There is an urgent need for volunteer citizen scientists of all levels to submit sightings of all reptile and amphibian species, not just the rare ones.

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“The Ontario Reptile and Amphibian Atlas is a citizen-science project that tracks distributions and spatial trends of reptiles and amphibians across the province over time. The over-arching goal is to increase the collective knowledge base of reptiles and amphibians. Equally important, however, is the engagement of non-scientists of all ages and abilities, in all parts of the province, in nature study and conservation.

Reptiles and amphibians are experiencing global declines of 20 and 40 percent respectively. In Ontario, 75 percent of reptiles and 35 percent of amphibians are listed as nationally and provincially at-risk.”

It is very helpful to report sightings:

We need volunteer citizen scientists of all levels to submit sightings of all reptile and amphibian species, not just the rare ones. Just in time for spring, we’re proud to announce the launch of our updated Ontario Reptile and Amphibian Atlas App!

The new App!

There are several new features, including a field guide for the 48 species of reptiles and amphibians found in Ontario with colour photos, descriptions and calls that can be used to help you identify your sightings. If you have the previous version of the app, make sure to download the updated version to access all the new features! This project is supported by the Ontario Ministry of Natural Resources and Forestry Species at Risk Stewardship Fund, and the Environment Canada Habitat Stewardship Program. All illustrations provided are courtesy of the Toronto Zoo. The app is available for both iOS and Android devices.

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Thank you to all those who attended the January screening of Canadian Director Su Rynard’s film, The Messenger, at the Almonte Old Town Hall. The film dealt with the sobering reality of the precipitous decline of songbirds and was viewed by a sold-out crowd. All proceeds from the MVFN screening went towards Bird Studies Canada, including all entrance fees, and many MVFN members and others also made donations, for which MVFN is very grateful. Thanks to the overwhelming community interest in this environmental documentary, a very significant amount was raised, surpassing our wildest expectations: we presented Bird Studies Canada The Messenger Impact Campaign with a donation of over $800! Congratulations to all those who attended, to MVFN’s Program, Birding, Social and Service Committee volunteers, and the Municipality of Mississippi Mills who helped with logistics and technical support at the venue.

DVD now in local libraries:

Since many were unable to see the film (the hall was filled, but many people were still in line) and many would like to see it again, MVFN decided to purchase a few DVD copies of the film. We are pleased to announce that copies of the DVD of The Messenger are now available at the Mississippi Mills and Carleton Place public libraries.

About the movie:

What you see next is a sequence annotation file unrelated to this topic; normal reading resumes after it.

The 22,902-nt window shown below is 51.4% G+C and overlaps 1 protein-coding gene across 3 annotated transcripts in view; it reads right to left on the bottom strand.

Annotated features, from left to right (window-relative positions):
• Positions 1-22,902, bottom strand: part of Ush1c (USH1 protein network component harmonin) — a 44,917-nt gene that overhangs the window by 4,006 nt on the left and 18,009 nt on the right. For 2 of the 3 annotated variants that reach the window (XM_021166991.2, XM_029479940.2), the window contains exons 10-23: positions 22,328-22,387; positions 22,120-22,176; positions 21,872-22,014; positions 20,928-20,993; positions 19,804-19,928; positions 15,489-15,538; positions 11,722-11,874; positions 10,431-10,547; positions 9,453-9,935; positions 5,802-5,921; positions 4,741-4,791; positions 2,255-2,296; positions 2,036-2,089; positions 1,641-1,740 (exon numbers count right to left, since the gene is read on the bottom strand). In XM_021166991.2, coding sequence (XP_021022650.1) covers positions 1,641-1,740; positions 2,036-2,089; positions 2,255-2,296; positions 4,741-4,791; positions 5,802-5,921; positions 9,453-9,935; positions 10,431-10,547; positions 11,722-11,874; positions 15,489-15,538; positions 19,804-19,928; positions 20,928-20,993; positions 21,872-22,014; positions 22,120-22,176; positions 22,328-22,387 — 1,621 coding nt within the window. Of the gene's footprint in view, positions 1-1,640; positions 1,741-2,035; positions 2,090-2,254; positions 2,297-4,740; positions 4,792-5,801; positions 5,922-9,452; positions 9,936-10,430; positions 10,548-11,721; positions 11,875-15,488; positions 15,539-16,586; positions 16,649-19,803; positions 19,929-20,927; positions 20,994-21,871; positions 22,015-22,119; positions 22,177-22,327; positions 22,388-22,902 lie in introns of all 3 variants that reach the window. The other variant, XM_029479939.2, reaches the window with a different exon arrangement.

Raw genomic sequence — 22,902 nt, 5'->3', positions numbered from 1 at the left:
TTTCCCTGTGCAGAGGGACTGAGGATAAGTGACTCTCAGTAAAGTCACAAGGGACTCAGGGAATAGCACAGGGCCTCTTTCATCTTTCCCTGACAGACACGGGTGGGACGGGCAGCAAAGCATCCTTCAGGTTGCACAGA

The decline of songbird populations is a global problem, as shown so clearly in the film, but hopefully we can take comfort in having taken a step towards understanding the problem better. Also, it is good to know of the efforts around the world which are featured in the film; people making diverse efforts, i.e. academic researchers, writers, farmers, citizen scientists, and volunteers, all focused on what can be done to save birds. One of the most poignant moments in the beautiful film was the question: “Can we live in a world without birds?” The answer is that we really do not know. I hope we will not have to find out.

What can we do to help?

1. Reduce predation by cats. Keep your cats in doors. Click on the following link, or the image below, to read more about the interactions betweeen cats and birds http://catsandbirds.ca/

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2. Do not use harmful pesticides

3. In urban areas provide habitat for birds.

2. Prevent fatal collisions with windows and get rid of “fatal” lights in the migration season. At night, lights in our windows and outdoors can fatally attract songbirds migrating at night. And year round, the reflective surfaces of windows can cause collisions during the day. Apply protective film or decals to reduce reflections. Window collisions are particularly a problem in our rural areas where reflective surfaces fool birds because they reflect natural features.

Read about the FLAP, the Fatal Light Awareness Program at http://www.flap.org/

3.  Be bird friendly in other ways. Reduce your carbon footprint, buy “bird friendly” coffee (organic, shade grown, AND plants grown in conditions conforming to high standards for habitat quality), and choose recycled and unbleached paper products.

4. Get involved in citizen science and become more educated about challenges faced by birds, and what individual species need to thrive on Earth. Join a local naturalist group, such as the Mississippi Valley Field Naturalists, the Ottawa Field Naturalist Club or the Macnamara Field Naturalists.

5. Add your voice to protect the vast boreal forest habitat for songbirds. Sign the “Boreal Birds Need Half” petition at http://www.borealbirdsneedhalf.org/en/. The vast boreal region is the “planet’s nursery for billions of birds. It’s an ecosystem so big, the film says, that you can watch global carbon dioxide levels drop as the forest wakes up each spring and summer. And yet it’s being nibbled away by timber harvest, energy extraction and other types of fragmentation. The Boreal Birds Need Half campaign is a push by the Boreal Songbird Initiative and partners to ensure that some of this vast wilderness is set aside for the future.”

MVFN’s Publicity Chair, Pauline Donaldson